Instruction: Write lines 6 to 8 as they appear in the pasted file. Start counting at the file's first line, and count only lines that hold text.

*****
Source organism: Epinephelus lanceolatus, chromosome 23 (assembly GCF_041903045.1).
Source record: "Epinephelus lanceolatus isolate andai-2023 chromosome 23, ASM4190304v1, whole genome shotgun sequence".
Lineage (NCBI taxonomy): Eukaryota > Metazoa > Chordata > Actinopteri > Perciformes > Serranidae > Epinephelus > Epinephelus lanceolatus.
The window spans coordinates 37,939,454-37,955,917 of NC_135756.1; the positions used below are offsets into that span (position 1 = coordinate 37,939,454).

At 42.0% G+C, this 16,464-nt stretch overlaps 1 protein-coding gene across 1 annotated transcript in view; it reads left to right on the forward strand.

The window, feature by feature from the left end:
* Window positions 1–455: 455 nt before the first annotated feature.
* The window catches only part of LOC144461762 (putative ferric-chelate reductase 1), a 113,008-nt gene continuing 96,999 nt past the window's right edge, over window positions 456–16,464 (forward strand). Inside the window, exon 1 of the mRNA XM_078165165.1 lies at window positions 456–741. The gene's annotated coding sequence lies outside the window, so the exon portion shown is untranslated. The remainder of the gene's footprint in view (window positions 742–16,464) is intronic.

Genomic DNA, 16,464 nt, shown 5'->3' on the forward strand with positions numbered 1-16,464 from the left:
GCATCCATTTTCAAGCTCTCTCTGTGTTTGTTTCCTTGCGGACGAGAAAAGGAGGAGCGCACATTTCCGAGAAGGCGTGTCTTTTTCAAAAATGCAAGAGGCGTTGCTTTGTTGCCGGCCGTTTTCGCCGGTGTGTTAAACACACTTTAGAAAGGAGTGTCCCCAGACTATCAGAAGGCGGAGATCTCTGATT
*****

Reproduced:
The window, feature by feature from the left end:
* Window positions 1–455: 455 nt before the first annotated feature.
* The window catches only part of LOC144461762 (putative ferric-chelate reductase 1), a 113,008-nt gene continuing 96,999 nt past the window's right edge, over window positions 456–16,464 (forward strand). Inside the window, exon 1 of the mRNA XM_078165165.1 lies at window positions 456–741. The gene's annotated coding sequence lies outside the window, so the exon portion shown is untranslated. The remainder of the gene's footprint in view (window positions 742–16,464) is intronic.